Zimbabwean exports to Iran fall from $4.8m to $1000 in a year


Speaking to the Parliamentary Portfolio Committee on Foreign Affairs, visiting Parliamentary delegation from Iran, Mr Mostafa Kavakebian lamented the low volume of trade between the two countries.

In the meeting, where members of parliament from both countries were present it came to light that volume of trade had fallen to a measly $1000. This is in stark contrast to the record exports to Iran of $4.8m achieved last year. Imports from Iran are falling too, from $400000 two years ago to $200000 last year.

Mr Kavakebian, who is the chairman of the Iran-Zimbabwe Parliamentary Friendship Group had this to say about the reason for the fall in exports,


We believe that there are serious problems in the banking sector in Zimbabwe, and would like banking relations to be improved because Iranian businessmen in Zimbabwe are saying that it is very difficult to transfer money

The various measures that were put in place to curb foreign currency leakages are now actually hurting foreign currency earning operations too.

As has been reported countless times, the indegenisation policy in this country is not clear and is a hindrance to foreign direct investment. Zimbabwe enjoys good relations with Iran but even still the Iranians are unclear on the indegenisation policy and expressed that they would appreciate clarification on it.

The Iranian ambassador to Zimbabwe, Ahmad Erfanian raised similar concerns, citing the difficulty in transferring money between the two countries as the major reason for the contracting trade volumes,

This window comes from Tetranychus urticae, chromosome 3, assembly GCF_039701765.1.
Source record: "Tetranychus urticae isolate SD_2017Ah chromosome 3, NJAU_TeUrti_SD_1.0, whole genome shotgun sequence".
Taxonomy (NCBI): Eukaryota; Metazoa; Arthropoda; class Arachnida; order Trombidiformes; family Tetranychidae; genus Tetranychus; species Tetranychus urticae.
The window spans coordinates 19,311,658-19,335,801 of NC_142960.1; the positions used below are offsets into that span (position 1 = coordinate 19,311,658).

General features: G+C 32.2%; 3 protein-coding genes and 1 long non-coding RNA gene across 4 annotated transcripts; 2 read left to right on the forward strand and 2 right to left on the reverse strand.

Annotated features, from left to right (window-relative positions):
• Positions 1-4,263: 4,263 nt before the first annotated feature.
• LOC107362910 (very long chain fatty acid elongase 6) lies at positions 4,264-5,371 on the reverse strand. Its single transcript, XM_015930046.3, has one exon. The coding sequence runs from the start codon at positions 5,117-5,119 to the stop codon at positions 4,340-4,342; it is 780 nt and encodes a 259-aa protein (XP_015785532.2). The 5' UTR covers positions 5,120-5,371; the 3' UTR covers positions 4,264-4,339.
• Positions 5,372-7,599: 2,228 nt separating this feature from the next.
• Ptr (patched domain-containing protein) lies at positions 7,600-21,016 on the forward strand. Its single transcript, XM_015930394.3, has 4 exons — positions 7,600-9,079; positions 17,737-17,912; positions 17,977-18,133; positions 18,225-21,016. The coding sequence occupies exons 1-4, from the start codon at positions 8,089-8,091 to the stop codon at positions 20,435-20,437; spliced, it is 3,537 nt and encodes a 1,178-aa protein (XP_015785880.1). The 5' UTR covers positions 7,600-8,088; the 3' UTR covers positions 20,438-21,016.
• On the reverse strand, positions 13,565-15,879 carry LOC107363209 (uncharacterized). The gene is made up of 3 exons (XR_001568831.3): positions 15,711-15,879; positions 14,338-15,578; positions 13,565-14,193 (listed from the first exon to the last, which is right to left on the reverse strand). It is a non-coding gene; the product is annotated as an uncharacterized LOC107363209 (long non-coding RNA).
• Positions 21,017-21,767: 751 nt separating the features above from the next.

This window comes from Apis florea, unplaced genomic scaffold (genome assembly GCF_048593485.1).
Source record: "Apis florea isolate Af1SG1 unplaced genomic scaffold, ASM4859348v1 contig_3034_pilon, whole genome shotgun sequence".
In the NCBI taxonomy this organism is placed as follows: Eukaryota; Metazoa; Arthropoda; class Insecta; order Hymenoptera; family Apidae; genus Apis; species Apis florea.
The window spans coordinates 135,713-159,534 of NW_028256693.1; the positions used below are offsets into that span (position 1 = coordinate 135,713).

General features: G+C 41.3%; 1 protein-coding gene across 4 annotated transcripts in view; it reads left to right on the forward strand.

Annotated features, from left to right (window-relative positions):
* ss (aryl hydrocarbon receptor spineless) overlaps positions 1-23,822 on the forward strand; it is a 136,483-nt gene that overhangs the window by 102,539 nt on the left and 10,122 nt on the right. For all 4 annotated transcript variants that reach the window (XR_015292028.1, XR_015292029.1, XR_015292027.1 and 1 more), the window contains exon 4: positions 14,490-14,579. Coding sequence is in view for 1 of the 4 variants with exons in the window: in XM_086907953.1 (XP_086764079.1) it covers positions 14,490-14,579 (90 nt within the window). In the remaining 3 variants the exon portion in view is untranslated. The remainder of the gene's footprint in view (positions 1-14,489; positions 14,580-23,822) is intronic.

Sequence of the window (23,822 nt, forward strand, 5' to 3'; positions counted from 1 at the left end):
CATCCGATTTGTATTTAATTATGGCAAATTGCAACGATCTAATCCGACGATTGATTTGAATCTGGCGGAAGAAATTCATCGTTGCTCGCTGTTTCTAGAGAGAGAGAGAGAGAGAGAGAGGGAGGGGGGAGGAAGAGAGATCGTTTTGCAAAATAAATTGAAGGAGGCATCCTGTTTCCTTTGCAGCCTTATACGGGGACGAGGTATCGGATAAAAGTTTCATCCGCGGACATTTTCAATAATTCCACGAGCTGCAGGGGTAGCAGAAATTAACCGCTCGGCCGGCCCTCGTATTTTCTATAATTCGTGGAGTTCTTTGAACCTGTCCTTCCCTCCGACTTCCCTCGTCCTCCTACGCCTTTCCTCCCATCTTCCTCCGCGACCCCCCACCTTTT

The level of exports between the two countries, according to our statistics, is very low and currently exports from Zimbabwe to Iran are $1 000. But last year, exports from Zimbabwe to Iran were $4,8 million, and two years ago exports from Iran to Zimbabwe were $400 000 and last year it was $200 000. When I speak to Iranian businessmen here, they say that the main problem is transfer of money between the two countries

After Zimbabwe decided to shun the west and ‘look east’ this unwelcome development is worrying. The problem on RBZ governor, Dr Mangudya’s plate is how to make it that measures restricting outflow of funds do not come back to affect inflows as well, like they currently are. The problem with restricting imports from certain markets is that you could get restrictions back in return. Not that that’s what happening in Iran.

The Zimbabwean ministers who were in attendance promised to sit with Dr Mangudya to discuss the concerns raised by the Iranians. We will see how the governor responds.

You can read more about the banking and cash crisis in Zimbabwe here.

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